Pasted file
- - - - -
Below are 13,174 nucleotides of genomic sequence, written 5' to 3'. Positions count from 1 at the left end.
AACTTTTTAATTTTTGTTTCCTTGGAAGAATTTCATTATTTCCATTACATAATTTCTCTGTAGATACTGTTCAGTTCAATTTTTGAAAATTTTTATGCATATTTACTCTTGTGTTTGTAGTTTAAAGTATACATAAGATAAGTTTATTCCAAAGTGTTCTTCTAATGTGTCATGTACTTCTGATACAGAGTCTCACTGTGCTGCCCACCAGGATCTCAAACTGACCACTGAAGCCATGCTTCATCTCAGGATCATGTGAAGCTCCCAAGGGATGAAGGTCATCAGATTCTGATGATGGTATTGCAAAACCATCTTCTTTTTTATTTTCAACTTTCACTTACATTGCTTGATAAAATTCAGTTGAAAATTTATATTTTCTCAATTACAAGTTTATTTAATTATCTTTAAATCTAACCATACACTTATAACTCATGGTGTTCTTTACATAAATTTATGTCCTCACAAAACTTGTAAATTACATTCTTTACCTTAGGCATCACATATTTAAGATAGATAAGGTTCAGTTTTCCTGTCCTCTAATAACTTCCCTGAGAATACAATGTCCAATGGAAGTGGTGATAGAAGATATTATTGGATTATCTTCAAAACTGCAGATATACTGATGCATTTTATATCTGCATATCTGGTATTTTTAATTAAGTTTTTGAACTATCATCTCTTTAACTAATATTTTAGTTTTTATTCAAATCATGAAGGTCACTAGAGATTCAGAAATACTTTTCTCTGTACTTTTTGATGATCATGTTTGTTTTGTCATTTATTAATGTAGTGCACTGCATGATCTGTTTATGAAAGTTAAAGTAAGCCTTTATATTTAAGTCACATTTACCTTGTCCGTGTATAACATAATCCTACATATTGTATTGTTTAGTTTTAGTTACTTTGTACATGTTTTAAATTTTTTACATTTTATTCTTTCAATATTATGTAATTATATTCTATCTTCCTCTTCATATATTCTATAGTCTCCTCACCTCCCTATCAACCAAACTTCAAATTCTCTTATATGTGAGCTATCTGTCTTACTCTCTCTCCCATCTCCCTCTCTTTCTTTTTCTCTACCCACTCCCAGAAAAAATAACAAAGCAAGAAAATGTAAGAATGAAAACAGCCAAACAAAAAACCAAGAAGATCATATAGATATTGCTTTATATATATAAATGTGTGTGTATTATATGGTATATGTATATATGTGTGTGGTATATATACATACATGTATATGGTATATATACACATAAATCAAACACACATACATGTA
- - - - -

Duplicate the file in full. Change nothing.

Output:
Below are 13,174 nucleotides of genomic sequence, written 5' to 3'. Positions count from 1 at the left end.
AACTTTTTAATTTTTGTTTCCTTGGAAGAATTTCATTATTTCCATTACATAATTTCTCTGTAGATACTGTTCAGTTCAATTTTTGAAAATTTTTATGCATATTTACTCTTGTGTTTGTAGTTTAAAGTATACATAAGATAAGTTTATTCCAAAGTGTTCTTCTAATGTGTCATGTACTTCTGATACAGAGTCTCACTGTGCTGCCCACCAGGATCTCAAACTGACCACTGAAGCCATGCTTCATCTCAGGATCATGTGAAGCTCCCAAGGGATGAAGGTCATCAGATTCTGATGATGGTATTGCAAAACCATCTTCTTTTTTATTTTCAACTTTCACTTACATTGCTTGATAAAATTCAGTTGAAAATTTATATTTTCTCAATTACAAGTTTATTTAATTATCTTTAAATCTAACCATACACTTATAACTCATGGTGTTCTTTACATAAATTTATGTCCTCACAAAACTTGTAAATTACATTCTTTACCTTAGGCATCACATATTTAAGATAGATAAGGTTCAGTTTTCCTGTCCTCTAATAACTTCCCTGAGAATACAATGTCCAATGGAAGTGGTGATAGAAGATATTATTGGATTATCTTCAAAACTGCAGATATACTGATGCATTTTATATCTGCATATCTGGTATTTTTAATTAAGTTTTTGAACTATCATCTCTTTAACTAATATTTTAGTTTTTATTCAAATCATGAAGGTCACTAGAGATTCAGAAATACTTTTCTCTGTACTTTTTGATGATCATGTTTGTTTTGTCATTTATTAATGTAGTGCACTGCATGATCTGTTTATGAAAGTTAAAGTAAGCCTTTATATTTAAGTCACATTTACCTTGTCCGTGTATAACATAATCCTACATATTGTATTGTTTAGTTTTAGTTACTTTGTACATGTTTTAAATTTTTTACATTTTATTCTTTCAATATTATGTAATTATATTCTATCTTCCTCTTCATATATTCTATAGTCTCCTCACCTCCCTATCAACCAAACTTCAAATTCTCTTATATGTGAGCTATCTGTCTTACTCTCTCTCCCATCTCCCTCTCTTTCTTTTTCTCTACCCACTCCCAGAAAAAATAACAAAGCAAGAAAATGTAAGAATGAAAACAGCCAAACAAAAAACCAAGAAGATCATATAGATATTGCTTTATATATATAAATGTGTGTGTATTATATGGTATATGTATATATGTGTGTGGTATATATACATACATGTATATGGTATATATACACATAAATCAAACACACATACATGTA